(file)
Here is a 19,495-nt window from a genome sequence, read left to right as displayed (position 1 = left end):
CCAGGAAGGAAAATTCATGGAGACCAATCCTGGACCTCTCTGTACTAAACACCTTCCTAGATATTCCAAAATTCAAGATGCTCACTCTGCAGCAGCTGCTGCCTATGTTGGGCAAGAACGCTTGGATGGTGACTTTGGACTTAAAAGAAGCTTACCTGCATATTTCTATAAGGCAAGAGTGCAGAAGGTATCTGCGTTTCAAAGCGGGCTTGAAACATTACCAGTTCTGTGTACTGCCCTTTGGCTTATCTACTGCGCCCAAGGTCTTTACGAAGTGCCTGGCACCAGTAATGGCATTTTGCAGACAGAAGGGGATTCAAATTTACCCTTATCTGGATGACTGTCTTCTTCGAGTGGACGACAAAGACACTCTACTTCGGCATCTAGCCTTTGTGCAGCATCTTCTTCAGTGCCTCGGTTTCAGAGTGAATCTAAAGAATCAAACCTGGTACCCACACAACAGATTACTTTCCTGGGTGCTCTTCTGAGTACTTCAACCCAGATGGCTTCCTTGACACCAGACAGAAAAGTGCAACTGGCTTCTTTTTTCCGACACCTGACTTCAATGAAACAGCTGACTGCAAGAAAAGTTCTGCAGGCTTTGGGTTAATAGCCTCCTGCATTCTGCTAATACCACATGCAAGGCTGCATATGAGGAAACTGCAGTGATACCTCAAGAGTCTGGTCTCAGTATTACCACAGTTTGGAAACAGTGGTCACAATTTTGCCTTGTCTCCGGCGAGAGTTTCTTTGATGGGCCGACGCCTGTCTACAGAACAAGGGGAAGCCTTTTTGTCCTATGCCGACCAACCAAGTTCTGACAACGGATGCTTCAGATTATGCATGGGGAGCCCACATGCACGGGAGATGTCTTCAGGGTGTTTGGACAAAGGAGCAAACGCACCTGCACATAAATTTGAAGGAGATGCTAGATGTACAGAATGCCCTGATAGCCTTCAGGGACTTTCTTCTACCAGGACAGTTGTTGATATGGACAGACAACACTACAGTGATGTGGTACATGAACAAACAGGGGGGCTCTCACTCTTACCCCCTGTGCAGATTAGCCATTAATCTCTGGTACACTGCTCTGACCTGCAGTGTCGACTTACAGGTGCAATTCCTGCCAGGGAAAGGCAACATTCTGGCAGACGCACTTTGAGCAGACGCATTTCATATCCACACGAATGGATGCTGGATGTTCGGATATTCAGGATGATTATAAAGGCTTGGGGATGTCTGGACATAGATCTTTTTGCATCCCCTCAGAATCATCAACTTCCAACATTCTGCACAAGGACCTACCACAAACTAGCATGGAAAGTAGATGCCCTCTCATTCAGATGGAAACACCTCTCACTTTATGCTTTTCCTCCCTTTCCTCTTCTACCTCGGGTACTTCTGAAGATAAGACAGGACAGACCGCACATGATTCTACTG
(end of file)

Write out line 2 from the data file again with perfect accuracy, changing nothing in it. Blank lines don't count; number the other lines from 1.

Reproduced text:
CCAGGAAGGAAAATTCATGGAGACCAATCCTGGACCTCTCTGTACTAAACACCTTCCTAGATATTCCAAAATTCAAGATGCTCACTCTGCAGCAGCTGCTGCCTATGTTGGGCAAGAACGCTTGGATGGTGACTTTGGACTTAAAAGAAGCTTACCTGCATATTTCTATAAGGCAAGAGTGCAGAAGGTATCTGCGTTTCAAAGCGGGCTTGAAACATTACCAGTTCTGTGTACTGCCCTTTGGCTTATCTACTGCGCCCAAGGTCTTTACGAAGTGCCTGGCACCAGTAATGGCATTTTGCAGACAGAAGGGGATTCAAATTTACCCTTATCTGGATGACTGTCTTCTTCGAGTGGACGACAAAGACACTCTACTTCGGCATCTAGCCTTTGTGCAGCATCTTCTTCAGTGCCTCGGTTTCAGAGTGAATCTAAAGAATCAAACCTGGTACCCACACAACAGATTACTTTCCTGGGTGCTCTTCTGAGTACTTCAACCCAGATGGCTTCCTTGACACCAGACAGAAAAGTGCAACTGGCTTCTTTTTTCCGACACCTGACTTCAATGAAACAGCTGACTGCAAGAAAAGTTCTGCAGGCTTTGGGTTAATAGCCTCCTGCATTCTGCTAATACCACATGCAAGGCTGCATATGAGGAAACTGCAGTGATACCTCAAGAGTCTGGTCTCAGTATTACCACAGTTTGGAAACAGTGGTCACAATTTTGCCTTGTCTCCGGCGAGAGTTTCTTTGATGGGCCGACGCCTGTCTACAGAACAAGGGGAAGCCTTTTTGTCCTATGCCGACCAACCAAGTTCTGACAACGGATGCTTCAGATTATGCATGGGGAGCCCACATGCACGGGAGATGTCTTCAGGGTGTTTGGACAAAGGAGCAAACGCACCTGCACATAAATTTGAAGGAGATGCTAGATGTACAGAATGCCCTGATAGCCTTCAGGGACTTTCTTCTACCAGGACAGTTGTTGATATGGACAGACAACACTACAGTGATGTGGTACATGAACAAACAGGGGGGCTCTCACTCTTACCCCCTGTGCAGATTAGCCATTAATCTCTGGTACACTGCTCTGACCTGCAGTGTCGACTTACAGGTGCAATTCCTGCCAGGGAAAGGCAACATTCTGGCAGACGCACTTTGAGCAGACGCATTTCATATCCACACGAATGGATGCTGGATGTTCGGATATTCAGGATGATTATAAAGGCTTGGGGATGTCTGGACATAGATCTTTTTGCATCCCCTCAGAATCATCAACTTCCAACATTCTGCACAAGGACCTACCACAAACTAGCATGGAAAGTAGATGCCCTCTCATTCAGATGGAAACACCTCTCACTTTATGCTTTTCCTCCCTTTCCTCTTCTACCTCGGGTACTTCTGAAGATAAGACAGGACAGACCGCACATGATTCTACTG